Moved from the Bronx, New York to Mount Vernon, New York as a child; later moved to Wilkes-Barre and Scranton, Pennsylvania, Springfield, Massachusetts and Waukegan, Illinois
Began acting in summer stock at age 16; made stage debut in a production of the farce, "Room Service"
Made NYC stage debut at age 21 in a revival of Bertolt Brecht and Kurt Weill's "The Threepenny Opera"; played Mack the Knife
Played first notable film role in "Cop Hater"
Created the role of El Gallo in the long-running Off-Broadway musical, "The Fantasticks"
Earliest TV appearances included a supporting role in the CBS drama special, "Twenty-Four Hours in a Woman's Life", starring Ingrid Bergman and Rip Torn
Made Broadway debut in the musical, "Carnival", produced by David Merrick, directed by Gower Champion and based on the MGM musical "Lili" (1953), which starred Leslie Caron
Last film for seven years, "John Goldfarb, Please Come Home", a zany comedy starring Shirley MacLaine
Received first Tony nomination (in supporting category) for playing Sky Masterson in a revival at New York's City Center of the Frank Loesser musical, "Guys and Dolls"
Appeared on TV in the prominent supporting role of Charles Davenport in a performance of the classic Irving Berlin Broadway musical, "Annie, Get Your Gun", with Ethel Merman recreating her original stage role
Starred on Broadway in "Promises, Promises", a musical with a score by Burt Bacharach and Hal David and a book by Neil Simon based on the screenplay for the Billy Wilder film, "The Apartment"; received Tony Award as Actor in a Musical
Returned to films after a seven-year absence to play his first leading role in a feature, "The Gang That Couldn't Shoot Straight"
Starred on Broadway opposite Gwen Verdon and Chita Rivera in the Bob Fosse musical, "Chicago", based on the 1920s play by Maurine Dallas Watkins and the film adaptation "Roxie Hart" (1942), which starred Ginger Rogers; received Tony nomination as Actor in a Musical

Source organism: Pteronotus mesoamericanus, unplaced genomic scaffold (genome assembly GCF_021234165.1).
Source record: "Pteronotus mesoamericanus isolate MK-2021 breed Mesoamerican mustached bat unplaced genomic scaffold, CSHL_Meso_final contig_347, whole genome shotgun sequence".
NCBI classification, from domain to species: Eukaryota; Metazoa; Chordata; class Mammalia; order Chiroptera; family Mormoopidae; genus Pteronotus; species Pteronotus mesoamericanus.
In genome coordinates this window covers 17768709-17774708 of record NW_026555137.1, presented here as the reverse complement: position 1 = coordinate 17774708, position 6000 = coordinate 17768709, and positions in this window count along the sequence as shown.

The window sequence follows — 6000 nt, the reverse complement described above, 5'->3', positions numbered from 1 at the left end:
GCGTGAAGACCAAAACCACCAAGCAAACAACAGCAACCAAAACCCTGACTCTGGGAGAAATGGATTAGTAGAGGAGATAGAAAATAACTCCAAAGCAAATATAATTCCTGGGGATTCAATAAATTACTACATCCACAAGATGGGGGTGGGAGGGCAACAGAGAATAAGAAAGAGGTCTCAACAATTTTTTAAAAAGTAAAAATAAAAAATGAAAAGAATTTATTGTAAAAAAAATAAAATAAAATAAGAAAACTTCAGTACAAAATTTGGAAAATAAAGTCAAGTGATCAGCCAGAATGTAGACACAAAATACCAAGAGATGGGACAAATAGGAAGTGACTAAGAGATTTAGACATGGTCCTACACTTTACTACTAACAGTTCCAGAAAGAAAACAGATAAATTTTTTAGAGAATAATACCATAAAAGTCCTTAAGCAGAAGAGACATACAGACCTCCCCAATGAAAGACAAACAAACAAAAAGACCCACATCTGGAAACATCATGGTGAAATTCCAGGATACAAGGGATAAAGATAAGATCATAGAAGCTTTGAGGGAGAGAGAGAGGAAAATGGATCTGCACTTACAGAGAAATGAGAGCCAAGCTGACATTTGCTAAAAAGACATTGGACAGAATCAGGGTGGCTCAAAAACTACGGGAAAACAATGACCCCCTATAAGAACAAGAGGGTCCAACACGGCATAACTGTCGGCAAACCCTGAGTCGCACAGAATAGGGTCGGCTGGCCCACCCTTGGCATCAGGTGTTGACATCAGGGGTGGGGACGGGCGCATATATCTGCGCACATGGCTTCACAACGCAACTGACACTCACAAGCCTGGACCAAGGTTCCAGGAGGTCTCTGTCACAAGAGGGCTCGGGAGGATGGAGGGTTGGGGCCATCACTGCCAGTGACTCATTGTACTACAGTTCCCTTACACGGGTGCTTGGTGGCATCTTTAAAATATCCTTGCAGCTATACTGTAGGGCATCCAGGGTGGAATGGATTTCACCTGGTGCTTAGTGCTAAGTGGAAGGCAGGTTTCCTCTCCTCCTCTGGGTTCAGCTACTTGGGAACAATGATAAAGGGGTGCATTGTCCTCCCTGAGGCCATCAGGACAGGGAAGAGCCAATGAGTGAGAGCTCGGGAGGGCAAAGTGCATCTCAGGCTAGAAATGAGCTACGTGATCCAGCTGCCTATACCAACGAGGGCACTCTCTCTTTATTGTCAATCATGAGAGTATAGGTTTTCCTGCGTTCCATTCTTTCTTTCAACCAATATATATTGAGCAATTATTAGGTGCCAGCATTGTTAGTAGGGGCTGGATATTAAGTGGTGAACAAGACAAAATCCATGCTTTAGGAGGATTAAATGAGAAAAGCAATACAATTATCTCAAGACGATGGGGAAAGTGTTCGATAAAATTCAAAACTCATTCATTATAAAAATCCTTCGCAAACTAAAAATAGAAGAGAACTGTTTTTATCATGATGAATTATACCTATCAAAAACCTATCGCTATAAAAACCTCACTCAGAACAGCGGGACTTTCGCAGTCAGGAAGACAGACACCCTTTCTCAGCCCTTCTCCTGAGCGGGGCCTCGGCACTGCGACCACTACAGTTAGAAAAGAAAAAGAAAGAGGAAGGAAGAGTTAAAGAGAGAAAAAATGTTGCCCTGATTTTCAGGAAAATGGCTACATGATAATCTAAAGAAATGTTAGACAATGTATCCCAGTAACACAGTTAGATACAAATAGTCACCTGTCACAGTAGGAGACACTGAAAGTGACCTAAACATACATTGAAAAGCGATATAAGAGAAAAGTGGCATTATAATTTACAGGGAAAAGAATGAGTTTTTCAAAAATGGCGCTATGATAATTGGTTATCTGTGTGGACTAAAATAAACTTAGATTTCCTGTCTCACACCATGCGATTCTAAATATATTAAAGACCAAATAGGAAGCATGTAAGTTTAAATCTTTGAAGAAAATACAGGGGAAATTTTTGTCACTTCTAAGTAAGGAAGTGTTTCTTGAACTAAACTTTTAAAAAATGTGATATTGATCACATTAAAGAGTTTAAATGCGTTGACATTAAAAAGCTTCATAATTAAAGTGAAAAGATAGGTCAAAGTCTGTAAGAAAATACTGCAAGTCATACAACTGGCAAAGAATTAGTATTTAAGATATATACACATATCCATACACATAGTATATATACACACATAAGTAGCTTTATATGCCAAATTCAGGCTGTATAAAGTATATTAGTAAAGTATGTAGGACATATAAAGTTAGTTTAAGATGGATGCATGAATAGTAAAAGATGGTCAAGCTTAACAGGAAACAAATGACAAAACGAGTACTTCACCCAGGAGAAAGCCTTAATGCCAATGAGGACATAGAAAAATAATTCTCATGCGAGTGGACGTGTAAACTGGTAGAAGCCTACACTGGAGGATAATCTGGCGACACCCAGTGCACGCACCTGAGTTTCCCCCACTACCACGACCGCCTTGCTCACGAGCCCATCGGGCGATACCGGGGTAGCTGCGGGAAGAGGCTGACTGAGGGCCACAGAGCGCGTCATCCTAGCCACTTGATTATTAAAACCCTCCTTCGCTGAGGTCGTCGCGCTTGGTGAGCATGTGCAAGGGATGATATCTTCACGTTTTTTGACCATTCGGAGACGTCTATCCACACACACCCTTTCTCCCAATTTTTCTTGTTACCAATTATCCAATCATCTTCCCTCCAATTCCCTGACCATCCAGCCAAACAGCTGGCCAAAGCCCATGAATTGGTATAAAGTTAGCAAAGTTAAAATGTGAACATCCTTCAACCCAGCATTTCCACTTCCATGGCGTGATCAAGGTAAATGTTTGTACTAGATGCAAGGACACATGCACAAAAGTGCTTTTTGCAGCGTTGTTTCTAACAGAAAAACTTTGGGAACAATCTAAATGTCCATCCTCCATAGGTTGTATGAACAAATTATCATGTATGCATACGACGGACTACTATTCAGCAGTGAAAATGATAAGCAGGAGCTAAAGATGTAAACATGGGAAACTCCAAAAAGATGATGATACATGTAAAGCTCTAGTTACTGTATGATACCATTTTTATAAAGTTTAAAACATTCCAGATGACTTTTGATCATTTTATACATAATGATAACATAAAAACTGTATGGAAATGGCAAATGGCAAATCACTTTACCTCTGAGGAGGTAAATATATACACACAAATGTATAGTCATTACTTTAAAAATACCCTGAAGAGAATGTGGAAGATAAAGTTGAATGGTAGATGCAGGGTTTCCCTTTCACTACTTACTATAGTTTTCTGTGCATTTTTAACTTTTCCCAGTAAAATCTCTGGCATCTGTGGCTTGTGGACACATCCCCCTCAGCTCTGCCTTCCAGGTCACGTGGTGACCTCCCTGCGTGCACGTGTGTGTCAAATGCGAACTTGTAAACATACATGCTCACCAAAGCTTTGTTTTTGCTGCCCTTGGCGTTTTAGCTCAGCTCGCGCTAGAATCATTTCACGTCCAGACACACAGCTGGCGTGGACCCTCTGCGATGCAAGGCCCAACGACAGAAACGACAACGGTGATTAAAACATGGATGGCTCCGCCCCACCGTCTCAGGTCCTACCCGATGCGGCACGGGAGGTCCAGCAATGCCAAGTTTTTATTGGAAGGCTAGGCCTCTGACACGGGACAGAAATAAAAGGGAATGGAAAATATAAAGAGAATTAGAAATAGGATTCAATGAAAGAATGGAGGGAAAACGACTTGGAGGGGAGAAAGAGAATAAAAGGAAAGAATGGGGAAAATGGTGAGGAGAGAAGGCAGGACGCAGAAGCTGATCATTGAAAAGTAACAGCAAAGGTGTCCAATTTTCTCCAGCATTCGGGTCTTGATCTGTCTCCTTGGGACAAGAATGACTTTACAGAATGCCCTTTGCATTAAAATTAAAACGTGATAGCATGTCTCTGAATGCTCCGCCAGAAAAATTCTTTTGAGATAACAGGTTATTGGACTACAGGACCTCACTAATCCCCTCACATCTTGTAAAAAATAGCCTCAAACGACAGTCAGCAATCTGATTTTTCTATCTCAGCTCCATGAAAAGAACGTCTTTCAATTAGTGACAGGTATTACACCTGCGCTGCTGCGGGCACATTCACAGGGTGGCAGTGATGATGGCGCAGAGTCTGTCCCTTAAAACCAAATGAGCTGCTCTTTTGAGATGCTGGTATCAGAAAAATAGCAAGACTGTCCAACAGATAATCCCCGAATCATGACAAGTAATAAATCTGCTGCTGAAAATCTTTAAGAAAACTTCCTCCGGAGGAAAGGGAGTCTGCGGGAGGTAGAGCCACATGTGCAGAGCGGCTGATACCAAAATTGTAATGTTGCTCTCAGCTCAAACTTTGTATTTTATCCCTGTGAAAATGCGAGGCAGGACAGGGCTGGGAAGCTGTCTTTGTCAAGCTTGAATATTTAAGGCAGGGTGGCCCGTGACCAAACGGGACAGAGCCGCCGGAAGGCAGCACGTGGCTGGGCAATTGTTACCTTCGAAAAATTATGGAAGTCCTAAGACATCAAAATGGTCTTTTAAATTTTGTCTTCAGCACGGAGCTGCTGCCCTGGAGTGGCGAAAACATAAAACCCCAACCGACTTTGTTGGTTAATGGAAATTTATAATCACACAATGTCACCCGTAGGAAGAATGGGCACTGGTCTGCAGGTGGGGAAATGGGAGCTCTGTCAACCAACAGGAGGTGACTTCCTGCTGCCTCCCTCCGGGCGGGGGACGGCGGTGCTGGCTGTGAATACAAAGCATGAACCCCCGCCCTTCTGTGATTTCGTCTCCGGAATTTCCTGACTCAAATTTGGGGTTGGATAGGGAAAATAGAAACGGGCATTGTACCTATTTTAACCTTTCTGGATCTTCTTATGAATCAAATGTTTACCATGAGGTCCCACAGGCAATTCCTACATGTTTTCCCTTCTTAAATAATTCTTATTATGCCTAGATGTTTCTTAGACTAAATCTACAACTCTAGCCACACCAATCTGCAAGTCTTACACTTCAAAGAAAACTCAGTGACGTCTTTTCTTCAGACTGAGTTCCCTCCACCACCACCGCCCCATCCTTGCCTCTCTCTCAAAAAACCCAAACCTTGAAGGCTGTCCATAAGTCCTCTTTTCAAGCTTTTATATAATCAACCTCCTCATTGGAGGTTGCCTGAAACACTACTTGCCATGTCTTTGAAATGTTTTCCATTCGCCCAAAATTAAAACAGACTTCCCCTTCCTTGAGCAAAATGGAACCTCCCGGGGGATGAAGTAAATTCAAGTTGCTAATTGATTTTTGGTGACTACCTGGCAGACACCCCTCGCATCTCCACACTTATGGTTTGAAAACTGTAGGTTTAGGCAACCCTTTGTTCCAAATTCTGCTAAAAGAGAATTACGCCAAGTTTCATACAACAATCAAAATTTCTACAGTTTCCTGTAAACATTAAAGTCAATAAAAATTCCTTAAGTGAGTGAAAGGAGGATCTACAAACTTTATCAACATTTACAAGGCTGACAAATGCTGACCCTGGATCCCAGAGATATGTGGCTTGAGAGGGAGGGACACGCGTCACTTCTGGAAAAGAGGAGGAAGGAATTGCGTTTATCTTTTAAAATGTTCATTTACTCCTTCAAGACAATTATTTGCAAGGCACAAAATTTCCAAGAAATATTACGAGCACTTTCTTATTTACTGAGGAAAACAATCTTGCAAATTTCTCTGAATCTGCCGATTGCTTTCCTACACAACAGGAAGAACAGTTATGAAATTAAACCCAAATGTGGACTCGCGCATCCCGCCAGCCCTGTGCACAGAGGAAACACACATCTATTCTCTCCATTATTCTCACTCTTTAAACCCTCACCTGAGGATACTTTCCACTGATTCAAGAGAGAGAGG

Originated the role of Julian Marsh in the smash Broadway musical, "42nd Street", based on the classic Warner Bros. musical film of 1933; played role originated by Warner Baxter
Starred in HBO adapatation of Neil Simon's "Plaza Suite"
First network TV-movie, "An Invasion of Privacy" (CBS)
Began making recurring guest appearances on the long-running CBS detective series, "Murder, She Wrote", in the role of detective Harry McGraw; would appear occasionally on the series over the next five years
First TV miniseries, "Dream West" (CBS)
Supplied a voice for the animated children's series, "Adventures of the Galaxy Rangers"
Played title role in short-lived CBS detective series, "The Law and Harry McGraw", a spin-off from "Murder, She Wrote"
Had featured role in Woody Allen's "Crimes and Misdemeanors"
Received Emmy nomination for one-time guest appearance on an episode of the NBC sitcom "The Golden Girls" entitled "The Cheaters"
Provided the voice of Lumiere, the candelabra, for Disney's animated blockbuster "Beauty and the Beast"
Joined the cast of NBC's police drama, "Law & Order", which had already been on the air since 1990, as Detective Lenny Briscoe; earned a 2000 Emmy nomination
Made cross-over appearances as Briscoe on the NBC drama series "Homicide: Life on the Street"
Reprised character of Lumiere in the direct-to-video sequel "Beauty and the Beast: The Enchanted Christmas"
Filmed co-starring role in "Chinese Coffee" opposite director-star Al Pacino; movie premiered at the 2000 Toronto Film Festival
Portrayed Detective Briscoe in cross-over appearances on "Law & Order: Special Victims Unit" (NBC)
Was set to reprised his role of Detective Briscoe in the spin-off "Law & Order: Trial by Jury" (NBC), before his death in December 2004